Armenian Cucumbers

Contributed photo

These sweet cucumbers aren’t cucumbers at all. They’re in the muskmelon family along with cantaloupe and honeydew. The slightly sweet, melon-like flavor should have tipped me off. They’re also called yard-long cucumbers, snake melons and cucumber melons. Armenian cucumbers are recognizable by their light green color and peach fuzz. The peach fuzz is unnoticeable once the cucumber grows; the fuzz washes off very easily when the cucumbers are small. In addition to the common mint green Armenian cucumbers, you can also find dark green and striped varieties of cucumber melons, including Dark Armenian, Metki Painted Serpent, Puglia Half Long, Barese, Carosello, Tortorello and Tondo Manduria. These varieties look more like regular green cucumbers, but still have the taste of an Armenian cucumber.

Armenian cucumbers, an heirloom variety, has high yields of unusual, mild-tasting fruit that turn yellow when fully ripe (for seed saving). They are great for slicing and pickling. The fruits have a cantaloupe-like aroma when sliced. Although they grow up to 3 feet long, they are best harvested when 12 to 15 inches long. The fruit will grow straighter if grown on a trellis. When grown on the ground, the fruit is often crooked. They should be planted and grown like any cucumber and will cross-pollinate with all other melons in the c. melo family.

Most gardeners either love or hate the Armenian cucumber. If they hate it, it is often because they pick it when it is too big. The Armenian cucumber is the “zucchini of the melon family.” It grows very quickly, going from too small to too big almost overnight. As the cucumber grows, its flesh turns from a tender, cucumber taste to something reminiscent of the crunch of a carrot and the taste of a watermelon rind. It has a smooth skin that can be eaten raw and has lengthwise ridging.

Though it is botanically a melon (c. melo) like a cantaloupe or a honeydew, it is used like a cucumber because it tastes like one when it is small. So why do people grow the Armenian cucumber instead of other cucumber varieties? Well, for several reasons. For the amount of space used, you can just grow more fruit at a faster rate. The Armenian cucumber vine really pumps out the fruit. They set fruit very early on the vine and grow incredibly well, tolerating both poor soil and extreme heat.

With so many benefits, why doesn’t everyone grow Armenian cucumbers? For starters, the texture is just not the same as regular cucumber. Though the taste is like a cucumber the texture is much more like a zucchini.

The second reason is because of the disease issues. The Armenian cucumber is much like fireworks. It shoots out fruit quickly and prolifically but also fizzles out quickly due to its susceptible to cucumber mosaic virus and powdery mildew. It is so good at carrying these diseases that it will often infect all neighboring cucumbers, including both the regular and melon varieties.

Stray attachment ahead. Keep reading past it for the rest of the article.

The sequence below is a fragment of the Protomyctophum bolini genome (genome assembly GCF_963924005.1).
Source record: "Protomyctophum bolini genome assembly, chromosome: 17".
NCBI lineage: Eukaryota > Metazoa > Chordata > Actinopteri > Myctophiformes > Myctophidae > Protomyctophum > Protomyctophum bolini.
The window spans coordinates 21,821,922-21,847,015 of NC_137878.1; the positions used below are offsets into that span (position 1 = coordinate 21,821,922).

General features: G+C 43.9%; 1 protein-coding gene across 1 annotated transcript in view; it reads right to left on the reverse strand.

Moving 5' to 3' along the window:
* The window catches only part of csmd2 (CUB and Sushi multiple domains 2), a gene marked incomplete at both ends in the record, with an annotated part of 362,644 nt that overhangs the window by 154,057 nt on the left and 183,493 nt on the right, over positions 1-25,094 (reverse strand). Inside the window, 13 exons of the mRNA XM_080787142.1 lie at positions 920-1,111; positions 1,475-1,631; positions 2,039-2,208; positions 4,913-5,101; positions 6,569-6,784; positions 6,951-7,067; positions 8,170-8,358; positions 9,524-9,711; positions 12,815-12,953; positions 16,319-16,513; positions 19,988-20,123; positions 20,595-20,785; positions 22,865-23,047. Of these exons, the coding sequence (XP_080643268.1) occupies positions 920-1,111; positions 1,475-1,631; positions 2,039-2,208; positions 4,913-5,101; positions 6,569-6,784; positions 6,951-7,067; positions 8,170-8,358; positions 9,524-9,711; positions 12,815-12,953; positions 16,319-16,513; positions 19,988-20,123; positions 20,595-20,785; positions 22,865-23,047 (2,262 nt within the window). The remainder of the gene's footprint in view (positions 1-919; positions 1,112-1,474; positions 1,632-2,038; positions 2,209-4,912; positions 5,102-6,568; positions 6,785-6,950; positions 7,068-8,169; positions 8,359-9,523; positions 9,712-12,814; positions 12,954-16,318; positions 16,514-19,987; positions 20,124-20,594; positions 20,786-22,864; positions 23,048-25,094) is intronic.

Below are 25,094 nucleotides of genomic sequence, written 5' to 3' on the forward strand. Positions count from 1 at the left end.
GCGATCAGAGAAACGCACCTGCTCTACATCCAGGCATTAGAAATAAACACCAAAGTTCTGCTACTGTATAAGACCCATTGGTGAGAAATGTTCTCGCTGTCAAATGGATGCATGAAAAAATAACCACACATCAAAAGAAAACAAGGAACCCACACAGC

The last reason is that if you miss one cucumber it will become gargantuan almost overnight. If you’re saving seeds, a fat seedy cucumber that is starting to turn yellow is what you want, but if your purpose is only to eat the cucumbers, you will find that overlooking a cucumber often causes the plant to start dying from putting all its energy into seed production and the resulting fruit will probably not taste as good as the mouth-watering cucumber you desire.

There is no need to peel the Armenian cucumber. Its thin skin makes it an ideal slicing cucumber. Armenian cucumbers should be refrigerated until ready to use. They favor being served raw in chopped salads and pasta salads. Their delicate flavor allows them to become a perfect textural component in sandwiches and sushi. Also, they can be grilled, pureed or pickled. Complementary ingredients include red and white fish, shellfish, chiles, tomatoes, mint, oregano, yogurt, garlic and cumin.

Armenian cucumbers are such an amazing fruit that they may be a cucumber of the future. Seed for Armenian cucumbers is quite readily available and easy to grow. Plant them now for a taste treat this summer.

WSU Extension Master Gardener Program is an organization of trained volunteers dedicated to horticulture and community service. The Master Gardener Walk-In Diagnostic Clinic operates from 9 a.m. to noon and 1-4 p.m. Mondays, Wednesdays and Fridays. Direct questions about gardening, landscaping or this program to the Master Gardener Clinic at 509-574-1604, or leave samples for identification at the WSU Extension office. Leave a message with your name, phone number, email address and the nature of your problem or question. You can also email your questions to and include pictures if you have them. A member of the Master Gardener Clinic team will check voicemails and emails, and reply as soon as possible. The WSU Extension office is at 2403 S. 18th St., Suite 100, in Union Gap. Call 509-574-1600. New volunteers are welcome.